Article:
BEN JOHNSON was banned from competition for life yesterday after the International Amateur Athletic Federation's doping commission confirmed that he had tested positive for drugs for the second time in his career.
The commission met at short notice in Paris after reports this week that Johnson, who was stripped of the 1988 Olympic 100 metres title and world record and banned for two years for taking steroids, had an excessive level of the male hormone, testosterone, in his body, an indication of steroid abuse.
The IAAF general secretary, Istvan Gyulai, said: 'After extensive and thorough investigation, the commission unanimously determined that Ben Johnson tested positive after the meeting in Montreal on January 17.'
A second positive drug test automatically results in a life ban under IAAF rules. The five-man doping commission met in a Paris hotel under the chairmanship of Sweden's Arne Ljungqvist. He and three other members, Manfred Donike, of Germany, Antonio Del Monte, of Italy, and the Frenchman, Gabriel Dolle, are leading medical experts on doping in sport. The fifth member of the commission was the American lawyer, Frank Greenberg.
At issue was whether Johnson's level of testosterone, a male hormone which normally exists in the body at a ratio of 1:1 to its regulatory substance epitestosterone, was unnaturally high. A level of 6:1 is accepted as being artifically induced. Johnson's sample was 10.3 times the normal level.
Gyulai added that the IAAF would refer its findings to the governing body in Canada, Athletics Canada, to which Johnson, who has denied taking illegal substances since his return from suspension in 1991, could appeal.
One of Johnson's lawyers said: 'Mr Johnson stands by his earlier statement (of Wednesday) that he has taken no prohibited substances (since returning from suspension) and has engaged in no improper practices.' A further statement from Johnson is expected at a news conference tomorrow, though Johnson will not be attending.
A second positive test for Johnson, following the trauma of a first which soured the entire Seoul Olympics in 1988 and temporarily devastated the sport in his own country, is another high-profile embarrassment for athletics in general and the IAAF in particular, which is embroiled in potentially costly disputes over suspensions for drug abuse involving the world 400m champion, Butch Reynolds, and the double world sprint champion, Katrin Krabbe.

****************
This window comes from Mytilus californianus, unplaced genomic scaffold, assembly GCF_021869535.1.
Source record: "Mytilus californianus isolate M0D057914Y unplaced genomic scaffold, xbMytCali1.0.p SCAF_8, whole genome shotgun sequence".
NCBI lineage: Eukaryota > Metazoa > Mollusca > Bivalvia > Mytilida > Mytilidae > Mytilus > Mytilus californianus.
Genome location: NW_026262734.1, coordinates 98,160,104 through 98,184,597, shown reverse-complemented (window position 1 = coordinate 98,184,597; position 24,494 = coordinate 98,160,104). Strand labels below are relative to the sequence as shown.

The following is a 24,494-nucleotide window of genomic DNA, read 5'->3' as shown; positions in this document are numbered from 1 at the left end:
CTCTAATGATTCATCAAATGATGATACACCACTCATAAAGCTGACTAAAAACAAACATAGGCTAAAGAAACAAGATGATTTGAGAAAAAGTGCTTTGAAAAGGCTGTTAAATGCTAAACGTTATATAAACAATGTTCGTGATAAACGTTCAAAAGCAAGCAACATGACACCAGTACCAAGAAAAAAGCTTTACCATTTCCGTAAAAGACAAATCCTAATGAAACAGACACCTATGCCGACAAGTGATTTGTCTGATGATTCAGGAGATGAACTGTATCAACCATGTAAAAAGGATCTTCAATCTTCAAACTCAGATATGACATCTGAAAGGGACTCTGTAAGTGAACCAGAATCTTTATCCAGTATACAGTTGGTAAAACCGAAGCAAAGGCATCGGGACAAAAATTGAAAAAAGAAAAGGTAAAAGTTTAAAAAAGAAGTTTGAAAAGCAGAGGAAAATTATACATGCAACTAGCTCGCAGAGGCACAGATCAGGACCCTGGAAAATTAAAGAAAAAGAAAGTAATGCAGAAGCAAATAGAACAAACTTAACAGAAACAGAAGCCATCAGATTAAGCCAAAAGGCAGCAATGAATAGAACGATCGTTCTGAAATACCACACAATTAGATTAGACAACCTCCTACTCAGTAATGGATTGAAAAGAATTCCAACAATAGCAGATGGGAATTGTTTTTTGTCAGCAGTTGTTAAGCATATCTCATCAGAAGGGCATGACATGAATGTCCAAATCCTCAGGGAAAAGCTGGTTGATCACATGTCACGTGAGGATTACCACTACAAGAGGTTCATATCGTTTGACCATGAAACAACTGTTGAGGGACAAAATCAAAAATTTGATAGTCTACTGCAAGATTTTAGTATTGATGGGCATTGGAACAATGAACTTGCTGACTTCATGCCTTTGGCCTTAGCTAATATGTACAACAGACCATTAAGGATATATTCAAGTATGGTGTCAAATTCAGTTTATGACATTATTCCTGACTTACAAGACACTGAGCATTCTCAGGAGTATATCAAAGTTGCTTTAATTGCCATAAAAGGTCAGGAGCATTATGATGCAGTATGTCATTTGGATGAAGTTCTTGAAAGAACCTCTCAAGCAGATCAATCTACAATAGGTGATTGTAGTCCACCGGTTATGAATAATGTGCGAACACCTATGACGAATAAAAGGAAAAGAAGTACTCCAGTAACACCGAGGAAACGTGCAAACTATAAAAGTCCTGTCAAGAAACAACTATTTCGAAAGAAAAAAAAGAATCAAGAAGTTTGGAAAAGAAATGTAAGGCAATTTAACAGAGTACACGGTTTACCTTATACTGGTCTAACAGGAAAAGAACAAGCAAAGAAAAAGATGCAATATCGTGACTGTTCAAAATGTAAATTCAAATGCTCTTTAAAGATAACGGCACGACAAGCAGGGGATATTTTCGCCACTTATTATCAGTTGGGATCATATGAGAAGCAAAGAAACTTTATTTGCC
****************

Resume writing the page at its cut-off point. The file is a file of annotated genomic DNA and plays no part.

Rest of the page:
The affair is made even more damaging by the fact that Johnson, who eventually admitted long-term steroid abuse after his disgrace in Seoul, had professed to be clean of drugs since his return to the sport, and had gained public support by touring schools and colleges warning youngsters against taking drugs.
Johnson failed to recapture his 1988 form in the first two seasons after his comeback and he weighed substantially less after shedding much of his steroid-induced muscle bulk. But he seemed to be getting back to his best at the start of this year's indoor season - a time of 5.65sec for 50 metres was 0.04sec off the world record - but his bulkier muscles started rumours that he was taking drugs again.
The reaction in Canada, where most people had come to view Johnson's fall from grace in Seoul with sympathy, was vociferous. Paul Dupre, president of Athletics Canada, said the ruling was 'a tragic embarrassment to the world amateur sport movement and to Canada. Now this former athlete, alone, must assume the burden of this latest embarrassment.'
The Canadian Sports Minister, Pierre Cadieux, said: 'Ben Johnson will be ineligible for life for federal government sports funding and from participation in any sport in any role.'
Carl Lewis, who replaced Johnson as the 1988 Olympic 100m champion, had little sympathy. He said: 'If he used drugs I'm glad he got caught.' Lewis's business manager, Joe Douglas, added: 'I was suspicious because he started getting big again. . . When they start gaining weight and running faster that's a red flag. I hope this sends a strong message. After 1988, the goal was to encourage all federations to develop better drug testing. It appears to be working.'
Ed Moses, the former 400m hurdles Olympic gold medallist, said: 'This situation supports theories and published reports which claim the use of anabolic steroids leads to physical and emotional dependency and addiction.'
A spokesman for the International Olympic Committee, said after speaking to the IOC president, Juan-Antonio Samaranch, 'Doping is cheating, and cheats have no place in the Olympic movement.'
KEY DATES IN THE BEN JOHNSON STORY
1988, 24 Sept: Johnson wins gold in the 100m final at Seoul Olympics, setting a new world record of 9.79sec
27 Sept: IAAF suspends Johnson for two years after tests reveal traces of stanozolol, an anabolic steroid
1989, 28 Feb: Charlie Francis, Johnson's personal coach, tells an investigative committee that Johnson has been using drugs since 1981
5 Sept: The IAAF officially strips Johnson of his world records
1992, 7 Aug: Johnson finishes last in an Olympic semi-final in Barcelona
1993, 17 Jan: Johnson tests positive during an indoor meeting in Montreal
5 Mar: IAAF suspends Johnson from all competitions
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